Van Larkins' sense of rhythm and gracefully complex intertwining melodies within rich shimmering harmonics is immense, so much so that he releases a palpable feeling of magic in exquisite fingerstyle compositions and is the first truly affective blend of Michael Hedges and Ralph Towner I've heard. He takes that combination, when invoked, though, a step beyond. As said, there's a mystical aura surrounding his work, and one often feels adrift in clouds and shafts of light. Most of Wandering Hands is Larkins on guitar (and guitar-body percussives), but he's also accompanied by Ross McDermott on bass and slide, Janet Holborow on cello, and Brendan Power playing harmonica, all in various places (and, hey, though it's uncredited, there're minimal keyboards in some cuts, Honey being one—I know I ain't just hearing phantoms!).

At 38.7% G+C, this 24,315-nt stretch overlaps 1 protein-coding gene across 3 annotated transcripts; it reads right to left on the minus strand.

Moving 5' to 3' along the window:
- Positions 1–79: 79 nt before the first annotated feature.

Beauty abounds and the crafting can reach quite progressive proportions, as in the title cut, perhaps my favorite track though it's damn hard to single one out and all tend to pursue each other as though chapters in a saga, sometimes turning a bit left or right (Path of the Traveler shifts noticeably) but most of the time developing the general trend of the disc further. I can say without fear of contradiction that this is going to be one of the best guitar CDs to emerge this year. It sings, hums, dances, and invokes happy beatitudes amid midsummer nights' dreams. Wandering Hands is one of those discs that appears suddenly, surprisingly, gratifyingly, assumes a timeless quality, and then keeps itself ready to hand for those times when nothing else will induce that sense of the fitness of things, hope, and Acadian aspirations.
Edited by: David N. Pyles
Copyright 2012, Peterborough Folk Music Society.
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